NRC looks into its wolf hunt options

Lansing — Michigan hunters could shoot a total of 43 wolves during a management hunt in selected areas of the Upper Peninsula under a proposal being considered by the state Natural Resources Commission.

The DNR Wildlife Division presented its recommendations for a wolf-hunting season to the NRC at its April meeting in Lansing. The commission is  expected to act on the proposal at its May 9 meeting in Roscommon.

The recommendation calls for a limited, management hunt in three areas of the U.P. where wolf/human conflicts and depredation of livestock and pets persists despite the use of both nonlethal and lethal control measures. The proposal calls for allowing hunters to take 16 wolves in western Gogebic County (Wolf Management Unit A) where the DNR has received 91 wolf complaints since 2010; 19 wolves in WMU B, which encompasses parts of Houghton, Baraga, Ontonagon, and Gogebic counties; and eight wolves in WMU C in the eastern U.P. in parts of Luce and Mackinac counties. According to a survey conducted earlier this year, there is a minimum of 658 wolves in the U.P. heading into spring, when pups are born.

“We’re not recommending that public harvest replace other activities, but to use hunting as an additional tool,” Adam Bump, the DNR’s wolf specialist, told the commission. In these areas, “We have used all the techniques available and still have problems.

“Our first goal is to maintain long-term viability of the wolf population,” Bump said. “We do not anticipate public harvest to offset the overall wolf population. Our main objective in each area is to reduce conflicts where we have had problems.”

If approved by the NRC, Michigan’s first wolf hunt in modern history would take place Nov. 1 through Dec 31 or until the harvest goal has been reached. Hunting and trapping (foot-hold traps on private land) would be permitted, and the bag limit would be one wolf per person, per year. Firearms, bows, and crossbows would be permitted, and hunting hours would be one-half hour before sunset to one-half hour after sunset.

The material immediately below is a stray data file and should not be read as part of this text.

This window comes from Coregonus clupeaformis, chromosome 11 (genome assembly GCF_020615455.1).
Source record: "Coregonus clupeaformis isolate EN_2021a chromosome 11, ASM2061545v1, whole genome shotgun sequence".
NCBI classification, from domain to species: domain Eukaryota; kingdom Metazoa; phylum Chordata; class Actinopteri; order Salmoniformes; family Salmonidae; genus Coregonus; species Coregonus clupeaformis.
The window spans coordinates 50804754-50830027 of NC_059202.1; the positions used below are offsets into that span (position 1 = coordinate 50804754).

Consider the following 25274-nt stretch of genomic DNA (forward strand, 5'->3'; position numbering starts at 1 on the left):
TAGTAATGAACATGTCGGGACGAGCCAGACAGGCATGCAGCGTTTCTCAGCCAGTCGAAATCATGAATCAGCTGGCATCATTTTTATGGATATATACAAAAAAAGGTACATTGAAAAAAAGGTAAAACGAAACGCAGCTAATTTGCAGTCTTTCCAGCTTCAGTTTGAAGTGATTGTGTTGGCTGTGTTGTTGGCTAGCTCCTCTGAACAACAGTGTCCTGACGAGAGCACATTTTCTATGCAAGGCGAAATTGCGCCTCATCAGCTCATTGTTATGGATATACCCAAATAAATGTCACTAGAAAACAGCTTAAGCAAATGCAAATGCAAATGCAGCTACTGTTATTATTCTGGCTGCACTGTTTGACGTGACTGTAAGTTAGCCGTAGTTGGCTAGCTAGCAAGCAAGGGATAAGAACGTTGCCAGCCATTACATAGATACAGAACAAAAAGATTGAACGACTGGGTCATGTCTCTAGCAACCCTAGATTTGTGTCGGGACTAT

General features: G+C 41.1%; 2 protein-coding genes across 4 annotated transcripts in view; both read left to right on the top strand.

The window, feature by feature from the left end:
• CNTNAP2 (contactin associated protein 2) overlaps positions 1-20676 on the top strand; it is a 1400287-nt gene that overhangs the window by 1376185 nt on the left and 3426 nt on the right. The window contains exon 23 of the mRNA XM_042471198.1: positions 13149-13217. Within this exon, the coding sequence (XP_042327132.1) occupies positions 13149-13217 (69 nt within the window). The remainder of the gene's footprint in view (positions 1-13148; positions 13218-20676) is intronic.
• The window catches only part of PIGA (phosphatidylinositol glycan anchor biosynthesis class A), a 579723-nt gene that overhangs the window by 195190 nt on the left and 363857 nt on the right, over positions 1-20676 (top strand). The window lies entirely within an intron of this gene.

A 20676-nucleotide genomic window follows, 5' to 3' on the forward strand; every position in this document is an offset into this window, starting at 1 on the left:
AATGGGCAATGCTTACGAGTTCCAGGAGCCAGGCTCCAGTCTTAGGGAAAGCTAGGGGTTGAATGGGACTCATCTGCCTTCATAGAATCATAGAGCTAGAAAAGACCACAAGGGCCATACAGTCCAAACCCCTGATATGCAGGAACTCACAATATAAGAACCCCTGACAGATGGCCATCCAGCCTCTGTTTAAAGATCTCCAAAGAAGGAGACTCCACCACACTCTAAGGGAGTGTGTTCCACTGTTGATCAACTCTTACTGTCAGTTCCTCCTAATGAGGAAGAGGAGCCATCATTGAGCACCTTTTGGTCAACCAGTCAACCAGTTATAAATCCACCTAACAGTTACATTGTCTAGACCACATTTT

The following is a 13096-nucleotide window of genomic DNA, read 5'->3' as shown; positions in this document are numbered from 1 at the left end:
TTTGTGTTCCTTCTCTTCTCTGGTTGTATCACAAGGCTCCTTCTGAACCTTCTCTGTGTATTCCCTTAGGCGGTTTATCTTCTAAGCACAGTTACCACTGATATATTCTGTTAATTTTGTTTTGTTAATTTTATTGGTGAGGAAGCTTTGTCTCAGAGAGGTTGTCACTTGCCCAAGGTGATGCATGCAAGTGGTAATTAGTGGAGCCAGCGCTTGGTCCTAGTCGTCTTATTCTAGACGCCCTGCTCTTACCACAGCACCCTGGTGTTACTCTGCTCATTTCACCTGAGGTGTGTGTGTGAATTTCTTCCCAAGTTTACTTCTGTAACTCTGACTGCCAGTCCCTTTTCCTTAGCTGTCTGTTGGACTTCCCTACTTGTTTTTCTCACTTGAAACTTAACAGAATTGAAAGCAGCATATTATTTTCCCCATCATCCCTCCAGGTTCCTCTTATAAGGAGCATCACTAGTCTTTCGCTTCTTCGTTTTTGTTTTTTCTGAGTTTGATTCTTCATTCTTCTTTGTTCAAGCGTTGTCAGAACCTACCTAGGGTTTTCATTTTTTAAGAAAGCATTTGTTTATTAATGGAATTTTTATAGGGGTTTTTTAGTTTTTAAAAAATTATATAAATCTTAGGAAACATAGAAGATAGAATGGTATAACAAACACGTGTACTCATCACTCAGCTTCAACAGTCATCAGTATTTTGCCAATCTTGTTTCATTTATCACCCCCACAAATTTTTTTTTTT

Two options are being offered for license sales: over-the counter sales or a random lottery drawing. A call-in system would be used to record the harvest and announce the end of the season. Hunters and trappers would be required to call in daily to see if the season remains open and to  report a kill on the day of the harvest.

Backed by the Humane Society of the United States, the local group Keep Michigan Wolves Protected has gathered nearly 250,000 signatures in an effort to force a public vote on wolf management in Michigan. The group hopes to remove wolves from the list of game species in Michigan, reducing wildlife managers’ options for managing the state’s largest predator through regulated management hunts.

Meanwhile, state Sen. Tom Casperson, R-Escanaba, and state Rep. Jon Bumstead, R-Newaygo, have introduced legislation that would pre-empt a vote and reaffirm the voter-mandated use of sound scientific principals in making wildlife management decisions (Proposal G, 1996). Senate Bills 288 and 289 and House Bills 4552 and 4553 also would protect Michigan citizens’ right to hunt, fish and take game; provide free hunting and fishing licenses to active members of the military; authorize the NRC in addition to the Legislature to designate a species as a game animal; grant the NRC exclusive authority to regulate the taking of fish in Michigan (presently that authority rests with the DNR director); and appropriate $1 million to the DNR for fiscal year 2012-13 to implement management practices for fish and game animals and perform research, education, and outreach related to hunting and fishing. Inclusion of the appropriation in this legislation makes it referendum-proof.

As of press time, the bills were in the Senate Committee on Natural Resources, Environment and Great Lakes, and the House Committee on Natural Resources.

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